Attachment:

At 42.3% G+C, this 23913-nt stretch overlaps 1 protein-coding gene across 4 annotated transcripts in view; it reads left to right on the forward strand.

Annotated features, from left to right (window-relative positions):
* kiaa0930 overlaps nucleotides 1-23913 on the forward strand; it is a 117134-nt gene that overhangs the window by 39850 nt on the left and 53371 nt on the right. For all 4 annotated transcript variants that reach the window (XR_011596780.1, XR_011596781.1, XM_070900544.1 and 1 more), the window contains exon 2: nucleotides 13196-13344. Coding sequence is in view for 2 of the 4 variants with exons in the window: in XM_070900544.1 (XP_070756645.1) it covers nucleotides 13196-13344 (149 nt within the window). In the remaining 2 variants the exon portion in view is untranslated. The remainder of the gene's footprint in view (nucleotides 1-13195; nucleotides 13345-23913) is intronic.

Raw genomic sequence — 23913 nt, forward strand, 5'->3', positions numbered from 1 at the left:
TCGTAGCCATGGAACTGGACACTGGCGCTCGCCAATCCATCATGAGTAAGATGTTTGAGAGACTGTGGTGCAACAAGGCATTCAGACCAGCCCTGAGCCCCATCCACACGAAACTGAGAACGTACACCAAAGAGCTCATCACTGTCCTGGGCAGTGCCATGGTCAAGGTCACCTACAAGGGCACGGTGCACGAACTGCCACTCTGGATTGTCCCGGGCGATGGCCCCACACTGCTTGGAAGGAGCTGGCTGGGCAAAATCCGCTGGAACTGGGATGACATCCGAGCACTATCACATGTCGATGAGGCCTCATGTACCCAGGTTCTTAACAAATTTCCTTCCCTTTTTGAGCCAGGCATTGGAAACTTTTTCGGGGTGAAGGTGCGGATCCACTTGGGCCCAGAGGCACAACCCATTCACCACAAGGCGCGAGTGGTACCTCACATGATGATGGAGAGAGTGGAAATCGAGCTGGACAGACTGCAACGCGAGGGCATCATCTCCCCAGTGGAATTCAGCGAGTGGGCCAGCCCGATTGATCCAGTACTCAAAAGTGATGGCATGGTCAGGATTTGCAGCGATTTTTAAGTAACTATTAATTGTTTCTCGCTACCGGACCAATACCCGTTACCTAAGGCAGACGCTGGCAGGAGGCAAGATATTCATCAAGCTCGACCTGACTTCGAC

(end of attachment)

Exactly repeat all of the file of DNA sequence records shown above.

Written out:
At 42.3% G+C, this 23913-nt stretch overlaps 1 protein-coding gene across 4 annotated transcripts in view; it reads left to right on the forward strand.

Annotated features, from left to right (window-relative positions):
* kiaa0930 overlaps nucleotides 1-23913 on the forward strand; it is a 117134-nt gene that overhangs the window by 39850 nt on the left and 53371 nt on the right. For all 4 annotated transcript variants that reach the window (XR_011596780.1, XR_011596781.1, XM_070900544.1 and 1 more), the window contains exon 2: nucleotides 13196-13344. Coding sequence is in view for 2 of the 4 variants with exons in the window: in XM_070900544.1 (XP_070756645.1) it covers nucleotides 13196-13344 (149 nt within the window). In the remaining 2 variants the exon portion in view is untranslated. The remainder of the gene's footprint in view (nucleotides 1-13195; nucleotides 13345-23913) is intronic.

Raw genomic sequence — 23913 nt, forward strand, 5'->3', positions numbered from 1 at the left:
TCGTAGCCATGGAACTGGACACTGGCGCTCGCCAATCCATCATGAGTAAGATGTTTGAGAGACTGTGGTGCAACAAGGCATTCAGACCAGCCCTGAGCCCCATCCACACGAAACTGAGAACGTACACCAAAGAGCTCATCACTGTCCTGGGCAGTGCCATGGTCAAGGTCACCTACAAGGGCACGGTGCACGAACTGCCACTCTGGATTGTCCCGGGCGATGGCCCCACACTGCTTGGAAGGAGCTGGCTGGGCAAAATCCGCTGGAACTGGGATGACATCCGAGCACTATCACATGTCGATGAGGCCTCATGTACCCAGGTTCTTAACAAATTTCCTTCCCTTTTTGAGCCAGGCATTGGAAACTTTTTCGGGGTGAAGGTGCGGATCCACTTGGGCCCAGAGGCACAACCCATTCACCACAAGGCGCGAGTGGTACCTCACATGATGATGGAGAGAGTGGAAATCGAGCTGGACAGACTGCAACGCGAGGGCATCATCTCCCCAGTGGAATTCAGCGAGTGGGCCAGCCCGATTGATCCAGTACTCAAAAGTGATGGCATGGTCAGGATTTGCAGCGATTTTTAAGTAACTATTAATTGTTTCTCGCTACCGGACCAATACCCGTTACCTAAGGCAGACGCTGGCAGGAGGCAAGATATTCATCAAGCTCGACCTGACTTCGAC